READ FOR BOOKERTHON
❝ I was reading The Seven Moons of Maali Almeida while struggling night after night with very little sleep – awake for hours at a time in the early hours of the morning while endeavouring to get through a book about a soul caught ‘In Between’. Well let’s just say everything was starting to feel quite tangled and confused.
The struggle in getting through this book sat entirely with me and my sleep-deprived brain and is not a reflection of what is a completing engaging, yet devastating, storyline.
There is something extremely powerful about a book written about war where humour is used so adroitly and regularly. It gives the reader breathing room and space and makes the interspersion of extreme cruelty and suffering even more shocking.
All of the characters, whether alive or dead, are imperfect. Some are evil with no redeeming features and others are just regular and flawed, but doing the best they can in what feels like a time of very little hope.
There is one particular moment where the narrator directly addressed me as a reader and my own world. It was unsettling and effective and added to my sense of confusion and blurriness while reading this book.
As I journeyed through the In Between with Maali Almeida I felt sadness and I was entertained. Overwhelmingly it is the sense of the hopelessness of war that has sat with me upon completion of this book. Shehan Karunatilaka has done a stunning job and I would be delighted if this one took out the Booker. – Suzy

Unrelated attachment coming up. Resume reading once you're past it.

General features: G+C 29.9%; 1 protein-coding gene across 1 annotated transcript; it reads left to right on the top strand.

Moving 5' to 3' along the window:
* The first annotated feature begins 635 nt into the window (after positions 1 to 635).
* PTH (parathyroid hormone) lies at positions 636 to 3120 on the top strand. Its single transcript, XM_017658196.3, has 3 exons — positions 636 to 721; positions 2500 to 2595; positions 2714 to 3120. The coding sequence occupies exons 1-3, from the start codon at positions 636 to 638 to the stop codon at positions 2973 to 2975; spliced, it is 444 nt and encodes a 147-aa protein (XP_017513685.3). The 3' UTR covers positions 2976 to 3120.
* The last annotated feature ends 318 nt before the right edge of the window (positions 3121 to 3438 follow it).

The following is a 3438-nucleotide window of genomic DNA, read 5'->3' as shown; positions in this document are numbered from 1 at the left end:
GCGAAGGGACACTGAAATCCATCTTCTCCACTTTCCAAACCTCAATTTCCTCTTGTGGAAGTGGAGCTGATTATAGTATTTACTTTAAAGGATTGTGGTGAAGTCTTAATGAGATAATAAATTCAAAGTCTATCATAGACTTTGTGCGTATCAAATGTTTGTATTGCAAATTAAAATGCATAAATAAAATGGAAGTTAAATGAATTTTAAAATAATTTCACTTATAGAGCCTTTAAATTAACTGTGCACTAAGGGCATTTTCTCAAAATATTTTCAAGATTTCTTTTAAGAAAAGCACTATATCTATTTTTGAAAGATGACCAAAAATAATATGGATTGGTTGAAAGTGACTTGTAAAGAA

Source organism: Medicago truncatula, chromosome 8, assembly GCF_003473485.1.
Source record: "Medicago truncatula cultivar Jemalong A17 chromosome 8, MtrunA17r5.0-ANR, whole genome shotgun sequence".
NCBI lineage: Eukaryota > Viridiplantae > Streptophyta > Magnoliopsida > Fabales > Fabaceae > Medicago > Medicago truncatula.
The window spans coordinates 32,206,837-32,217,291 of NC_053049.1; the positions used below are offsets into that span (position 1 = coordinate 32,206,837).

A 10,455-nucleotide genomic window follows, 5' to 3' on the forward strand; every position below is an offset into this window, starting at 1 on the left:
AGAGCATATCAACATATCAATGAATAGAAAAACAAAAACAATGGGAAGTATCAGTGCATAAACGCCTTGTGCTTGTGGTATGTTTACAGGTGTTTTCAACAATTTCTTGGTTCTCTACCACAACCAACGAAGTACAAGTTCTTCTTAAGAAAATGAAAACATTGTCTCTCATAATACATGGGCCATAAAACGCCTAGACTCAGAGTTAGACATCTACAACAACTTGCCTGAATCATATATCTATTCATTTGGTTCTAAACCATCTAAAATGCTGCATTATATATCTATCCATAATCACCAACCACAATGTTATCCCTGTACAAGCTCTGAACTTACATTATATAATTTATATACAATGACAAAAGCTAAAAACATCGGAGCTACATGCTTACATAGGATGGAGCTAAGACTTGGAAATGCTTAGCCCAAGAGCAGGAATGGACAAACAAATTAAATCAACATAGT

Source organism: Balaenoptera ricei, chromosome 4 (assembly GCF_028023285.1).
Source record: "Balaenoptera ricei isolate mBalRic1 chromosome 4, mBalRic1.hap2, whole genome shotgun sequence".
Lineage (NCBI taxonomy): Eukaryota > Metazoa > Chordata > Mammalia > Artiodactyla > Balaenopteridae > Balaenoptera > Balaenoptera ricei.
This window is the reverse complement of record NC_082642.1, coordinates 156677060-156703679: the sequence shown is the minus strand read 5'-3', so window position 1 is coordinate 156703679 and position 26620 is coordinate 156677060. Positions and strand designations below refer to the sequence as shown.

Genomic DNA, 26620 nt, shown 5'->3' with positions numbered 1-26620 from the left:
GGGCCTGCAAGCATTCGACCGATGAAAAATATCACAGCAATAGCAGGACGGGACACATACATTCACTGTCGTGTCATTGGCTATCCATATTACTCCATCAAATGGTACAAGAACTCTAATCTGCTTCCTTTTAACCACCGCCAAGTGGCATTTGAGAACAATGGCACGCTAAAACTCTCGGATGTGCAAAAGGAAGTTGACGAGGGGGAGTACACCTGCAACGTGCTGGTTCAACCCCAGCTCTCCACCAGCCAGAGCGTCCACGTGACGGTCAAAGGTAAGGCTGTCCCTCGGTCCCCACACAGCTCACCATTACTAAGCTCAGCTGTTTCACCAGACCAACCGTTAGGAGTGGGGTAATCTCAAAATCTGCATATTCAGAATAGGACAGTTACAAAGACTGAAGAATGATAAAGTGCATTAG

In all this madness, there is only one beast whose existence you doubt. And you are not thinking of God, also known as Whoever. You are thinking of that most impossible of all mythical creatures: the Honest Politician.
❝ A war photographer dies in 1990 during the Sri Lankan civil war and is caught inbetween life and the afterlife. He has seven days, or seven moons, to discover who killed him, ensure a series of important photographs he has taken are discovered, and to reach ‘the light’. A ghostly guide assists him in connecting with the living as he pursues his answers.
The narrative uses a second person POV, with Maali Ameida’s ghost reminding himself of what his life entailed, which was mainly photographing war scenes ‘burned homes, dead children”, gambling and sexual encounters.
This book is serious, ghostly and satirically funny. It covers off war, murder, art, politics, sexuality, and justice. It is a big book full of big ideas and takes you on a journey through Sri Lanka’s history and colourful landscape of people.
I did like it, but there are so many characters and so many events and I was in a Bookerthon reading rush. I think if I had read this first and slowed up a bit I might have gleaned more from it, but instead it was last off the rank for me. So, in the end, it turns out I’m not as enamoured with it as I know so many other readers and bloggers are.
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